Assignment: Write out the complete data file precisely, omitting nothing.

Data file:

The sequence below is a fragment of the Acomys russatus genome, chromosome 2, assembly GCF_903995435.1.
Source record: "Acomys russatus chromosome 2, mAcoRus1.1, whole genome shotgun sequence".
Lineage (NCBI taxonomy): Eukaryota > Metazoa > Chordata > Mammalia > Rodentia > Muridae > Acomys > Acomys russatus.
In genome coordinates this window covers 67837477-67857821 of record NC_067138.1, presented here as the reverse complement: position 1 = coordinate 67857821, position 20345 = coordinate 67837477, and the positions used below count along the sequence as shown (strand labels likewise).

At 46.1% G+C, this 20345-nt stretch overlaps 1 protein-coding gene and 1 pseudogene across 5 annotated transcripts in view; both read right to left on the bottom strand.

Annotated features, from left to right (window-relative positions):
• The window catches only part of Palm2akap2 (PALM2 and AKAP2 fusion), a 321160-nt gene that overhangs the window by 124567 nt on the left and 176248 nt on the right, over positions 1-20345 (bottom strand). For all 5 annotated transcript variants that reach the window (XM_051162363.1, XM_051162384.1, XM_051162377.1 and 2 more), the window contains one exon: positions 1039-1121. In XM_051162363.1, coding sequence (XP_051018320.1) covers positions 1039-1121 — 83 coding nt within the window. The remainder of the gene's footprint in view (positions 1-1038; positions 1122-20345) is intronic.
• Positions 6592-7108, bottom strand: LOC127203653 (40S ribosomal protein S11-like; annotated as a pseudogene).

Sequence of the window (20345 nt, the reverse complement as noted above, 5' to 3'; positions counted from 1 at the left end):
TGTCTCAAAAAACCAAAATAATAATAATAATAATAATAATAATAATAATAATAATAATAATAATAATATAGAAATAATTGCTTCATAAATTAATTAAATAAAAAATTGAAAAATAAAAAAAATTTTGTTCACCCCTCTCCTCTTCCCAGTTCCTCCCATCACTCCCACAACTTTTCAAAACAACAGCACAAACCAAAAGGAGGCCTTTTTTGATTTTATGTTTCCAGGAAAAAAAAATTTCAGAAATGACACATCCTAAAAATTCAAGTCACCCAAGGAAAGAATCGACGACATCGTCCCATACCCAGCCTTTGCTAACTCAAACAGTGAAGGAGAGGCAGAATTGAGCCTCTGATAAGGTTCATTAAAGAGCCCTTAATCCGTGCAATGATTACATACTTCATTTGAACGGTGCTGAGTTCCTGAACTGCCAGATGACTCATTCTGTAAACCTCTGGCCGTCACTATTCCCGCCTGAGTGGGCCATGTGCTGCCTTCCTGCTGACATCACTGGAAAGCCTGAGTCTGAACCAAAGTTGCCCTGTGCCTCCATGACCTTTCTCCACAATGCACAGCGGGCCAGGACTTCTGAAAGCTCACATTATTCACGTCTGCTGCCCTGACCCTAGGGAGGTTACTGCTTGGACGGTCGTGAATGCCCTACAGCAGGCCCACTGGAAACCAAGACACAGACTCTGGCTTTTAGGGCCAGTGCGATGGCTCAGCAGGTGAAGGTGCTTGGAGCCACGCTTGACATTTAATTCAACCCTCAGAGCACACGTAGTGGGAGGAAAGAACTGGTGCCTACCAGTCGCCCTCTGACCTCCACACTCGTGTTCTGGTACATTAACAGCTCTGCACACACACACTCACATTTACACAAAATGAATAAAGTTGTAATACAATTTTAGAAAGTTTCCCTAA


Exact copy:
The sequence below is a fragment of the Acomys russatus genome, chromosome 2, assembly GCF_903995435.1.
Source record: "Acomys russatus chromosome 2, mAcoRus1.1, whole genome shotgun sequence".
Lineage (NCBI taxonomy): Eukaryota > Metazoa > Chordata > Mammalia > Rodentia > Muridae > Acomys > Acomys russatus.
In genome coordinates this window covers 67837477-67857821 of record NC_067138.1, presented here as the reverse complement: position 1 = coordinate 67857821, position 20345 = coordinate 67837477, and the positions used below count along the sequence as shown (strand labels likewise).

At 46.1% G+C, this 20345-nt stretch overlaps 1 protein-coding gene and 1 pseudogene across 5 annotated transcripts in view; both read right to left on the bottom strand.

Annotated features, from left to right (window-relative positions):
• The window catches only part of Palm2akap2 (PALM2 and AKAP2 fusion), a 321160-nt gene that overhangs the window by 124567 nt on the left and 176248 nt on the right, over positions 1-20345 (bottom strand). For all 5 annotated transcript variants that reach the window (XM_051162363.1, XM_051162384.1, XM_051162377.1 and 2 more), the window contains one exon: positions 1039-1121. In XM_051162363.1, coding sequence (XP_051018320.1) covers positions 1039-1121 — 83 coding nt within the window. The remainder of the gene's footprint in view (positions 1-1038; positions 1122-20345) is intronic.
• Positions 6592-7108, bottom strand: LOC127203653 (40S ribosomal protein S11-like; annotated as a pseudogene).

Sequence of the window (20345 nt, the reverse complement as noted above, 5' to 3'; positions counted from 1 at the left end):
TGTCTCAAAAAACCAAAATAATAATAATAATAATAATAATAATAATAATAATAATAATAATAATAATATAGAAATAATTGCTTCATAAATTAATTAAATAAAAAATTGAAAAATAAAAAAAATTTTGTTCACCCCTCTCCTCTTCCCAGTTCCTCCCATCACTCCCACAACTTTTCAAAACAACAGCACAAACCAAAAGGAGGCCTTTTTTGATTTTATGTTTCCAGGAAAAAAAAATTTCAGAAATGACACATCCTAAAAATTCAAGTCACCCAAGGAAAGAATCGACGACATCGTCCCATACCCAGCCTTTGCTAACTCAAACAGTGAAGGAGAGGCAGAATTGAGCCTCTGATAAGGTTCATTAAAGAGCCCTTAATCCGTGCAATGATTACATACTTCATTTGAACGGTGCTGAGTTCCTGAACTGCCAGATGACTCATTCTGTAAACCTCTGGCCGTCACTATTCCCGCCTGAGTGGGCCATGTGCTGCCTTCCTGCTGACATCACTGGAAAGCCTGAGTCTGAACCAAAGTTGCCCTGTGCCTCCATGACCTTTCTCCACAATGCACAGCGGGCCAGGACTTCTGAAAGCTCACATTATTCACGTCTGCTGCCCTGACCCTAGGGAGGTTACTGCTTGGACGGTCGTGAATGCCCTACAGCAGGCCCACTGGAAACCAAGACACAGACTCTGGCTTTTAGGGCCAGTGCGATGGCTCAGCAGGTGAAGGTGCTTGGAGCCACGCTTGACATTTAATTCAACCCTCAGAGCACACGTAGTGGGAGGAAAGAACTGGTGCCTACCAGTCGCCCTCTGACCTCCACACTCGTGTTCTGGTACATTAACAGCTCTGCACACACACACTCACATTTACACAAAATGAATAAAGTTGTAATACAATTTTAGAAAGTTTCCCTAA